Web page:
I’d also recommend having a pickaxe on hand for any rocky or tough ground. But these are really the only tools you’ll need for a standard sized trench. 

On the other hand, if you plan to dig something longer, you might need to rent a trencher which will make life easier. These are also good if the ground is particularly rocky and can make the process far quicker. 

Step by Step Guide For Digging A Drainage Trench

Now you know exactly what you need to dig a drainage trench, I’ve created this easy to follow step by step guide. Take your time with the work; there’s no need to rush and it’s better to get it right the first time than to rush through only to realise you forgot something!

Step 1  – Planning The Dig

I would not recommend going into this job blindly. There are a few things you will need to think about before that shovel goes anywhere near the ground. Careful planning could be the making or breaking of the job so take this step seriously.

You’ll want to think about where the problem areas are in your garden and where the water is coming from. Once you have figured this out, you’ll then need to think about where you can redirect the water safely. This needs to be somewhere that’s well out of the way of your property but that also won’t interfere with your neighbours.

It’s best to direct the water downhill and as far from the problem areas as possible. A lot of people choose to use a solid pipe but perforated pipes in French drains are my preferred option as they’ll evenly distribute the water and will reduce the chances of erosion.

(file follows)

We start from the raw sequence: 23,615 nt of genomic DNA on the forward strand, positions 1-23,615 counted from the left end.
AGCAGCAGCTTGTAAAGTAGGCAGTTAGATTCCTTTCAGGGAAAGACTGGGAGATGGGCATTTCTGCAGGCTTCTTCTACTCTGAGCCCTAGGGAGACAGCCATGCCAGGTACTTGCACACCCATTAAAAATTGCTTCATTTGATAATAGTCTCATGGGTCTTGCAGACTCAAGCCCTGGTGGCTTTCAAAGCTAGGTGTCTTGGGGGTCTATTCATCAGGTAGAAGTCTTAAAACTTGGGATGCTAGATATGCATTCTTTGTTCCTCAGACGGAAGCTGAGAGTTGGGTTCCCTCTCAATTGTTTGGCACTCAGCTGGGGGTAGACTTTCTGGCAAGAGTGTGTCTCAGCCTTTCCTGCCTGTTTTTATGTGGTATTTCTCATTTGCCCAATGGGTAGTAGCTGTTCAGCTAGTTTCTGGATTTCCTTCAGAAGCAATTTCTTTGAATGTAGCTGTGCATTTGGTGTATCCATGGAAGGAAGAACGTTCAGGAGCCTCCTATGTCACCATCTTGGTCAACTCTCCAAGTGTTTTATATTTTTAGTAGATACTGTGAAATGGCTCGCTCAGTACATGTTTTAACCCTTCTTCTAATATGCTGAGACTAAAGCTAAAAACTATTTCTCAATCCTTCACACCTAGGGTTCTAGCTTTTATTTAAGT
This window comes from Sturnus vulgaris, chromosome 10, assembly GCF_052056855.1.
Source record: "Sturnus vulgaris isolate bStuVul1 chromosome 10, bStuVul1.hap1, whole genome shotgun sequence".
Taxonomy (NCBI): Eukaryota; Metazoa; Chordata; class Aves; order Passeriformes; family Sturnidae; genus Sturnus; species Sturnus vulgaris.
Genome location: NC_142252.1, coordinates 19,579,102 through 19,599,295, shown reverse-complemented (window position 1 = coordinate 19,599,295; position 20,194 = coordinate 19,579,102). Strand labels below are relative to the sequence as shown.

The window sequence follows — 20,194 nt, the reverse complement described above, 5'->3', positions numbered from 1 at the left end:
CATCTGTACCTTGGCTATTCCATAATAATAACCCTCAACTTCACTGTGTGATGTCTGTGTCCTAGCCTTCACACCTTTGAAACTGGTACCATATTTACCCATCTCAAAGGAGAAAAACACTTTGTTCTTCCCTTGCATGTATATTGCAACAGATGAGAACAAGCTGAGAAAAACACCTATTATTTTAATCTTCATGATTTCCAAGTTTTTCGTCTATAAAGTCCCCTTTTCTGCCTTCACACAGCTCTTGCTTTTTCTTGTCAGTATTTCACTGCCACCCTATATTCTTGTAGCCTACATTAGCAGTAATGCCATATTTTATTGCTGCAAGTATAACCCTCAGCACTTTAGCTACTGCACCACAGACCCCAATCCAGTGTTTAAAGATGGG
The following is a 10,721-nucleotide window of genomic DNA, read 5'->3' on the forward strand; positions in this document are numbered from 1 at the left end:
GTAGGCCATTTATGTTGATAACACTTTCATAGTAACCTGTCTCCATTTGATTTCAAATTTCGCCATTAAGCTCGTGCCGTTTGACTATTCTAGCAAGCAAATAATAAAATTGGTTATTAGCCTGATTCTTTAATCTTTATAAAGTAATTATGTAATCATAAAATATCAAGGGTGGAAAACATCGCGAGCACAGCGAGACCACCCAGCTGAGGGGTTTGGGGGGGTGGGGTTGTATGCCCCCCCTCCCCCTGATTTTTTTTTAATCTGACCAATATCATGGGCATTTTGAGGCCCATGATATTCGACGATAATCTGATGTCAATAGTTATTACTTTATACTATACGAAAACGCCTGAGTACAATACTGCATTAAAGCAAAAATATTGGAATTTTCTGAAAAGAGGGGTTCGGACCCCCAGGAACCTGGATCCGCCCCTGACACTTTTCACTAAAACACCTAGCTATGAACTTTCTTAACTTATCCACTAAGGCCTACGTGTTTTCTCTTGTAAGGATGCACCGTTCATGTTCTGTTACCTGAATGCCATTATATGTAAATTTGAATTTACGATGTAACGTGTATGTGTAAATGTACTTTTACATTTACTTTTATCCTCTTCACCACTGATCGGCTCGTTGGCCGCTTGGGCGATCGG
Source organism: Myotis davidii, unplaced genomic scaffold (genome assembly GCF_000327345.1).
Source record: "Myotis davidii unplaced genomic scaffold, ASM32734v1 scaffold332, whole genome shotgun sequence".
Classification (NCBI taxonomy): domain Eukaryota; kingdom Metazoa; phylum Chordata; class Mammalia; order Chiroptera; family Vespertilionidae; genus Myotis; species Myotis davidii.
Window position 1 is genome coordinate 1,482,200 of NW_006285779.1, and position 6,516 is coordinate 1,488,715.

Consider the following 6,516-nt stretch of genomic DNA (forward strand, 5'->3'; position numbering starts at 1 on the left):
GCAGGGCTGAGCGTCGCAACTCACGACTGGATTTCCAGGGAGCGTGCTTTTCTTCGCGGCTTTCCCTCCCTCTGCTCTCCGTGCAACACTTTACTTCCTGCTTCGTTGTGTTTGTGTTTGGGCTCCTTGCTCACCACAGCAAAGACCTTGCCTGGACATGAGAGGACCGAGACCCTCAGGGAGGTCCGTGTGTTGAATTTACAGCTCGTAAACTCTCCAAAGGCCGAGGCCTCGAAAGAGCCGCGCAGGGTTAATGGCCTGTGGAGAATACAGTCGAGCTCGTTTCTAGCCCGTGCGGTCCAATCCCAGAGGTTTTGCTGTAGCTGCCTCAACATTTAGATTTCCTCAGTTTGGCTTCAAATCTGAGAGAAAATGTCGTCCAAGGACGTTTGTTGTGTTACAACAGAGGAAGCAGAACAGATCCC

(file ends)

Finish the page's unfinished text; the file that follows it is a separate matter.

Step 2 – Creating The Right Slope

The next thing you’ll need to do before you start digging is to plan your slope. As I mentioned, you must redirect the water downhill and the best measurement for this is to slope down by an inch for every ten feet of pipe.

It’s not difficult to determine the slope. You simply need to place wooden stakes along the ground at inch intervals. Place one stake at the point where your drain will begin and another where the drain will end. Now take some string and tie this between your stakes ensuring that it’s completely level.

You can now measure the difference in height between the two stakes using the string and this will tell you the slope. 

In some cases, the garden will be totally flat and this means that you’ll have your work cut out for you a little more because you’ll need to create a slope. To do this, you should dig the trench an additional inch deeper every ten feet. It’s really important to get this right because, without the right slope, the water will not drain away and all your hard work will be in vain.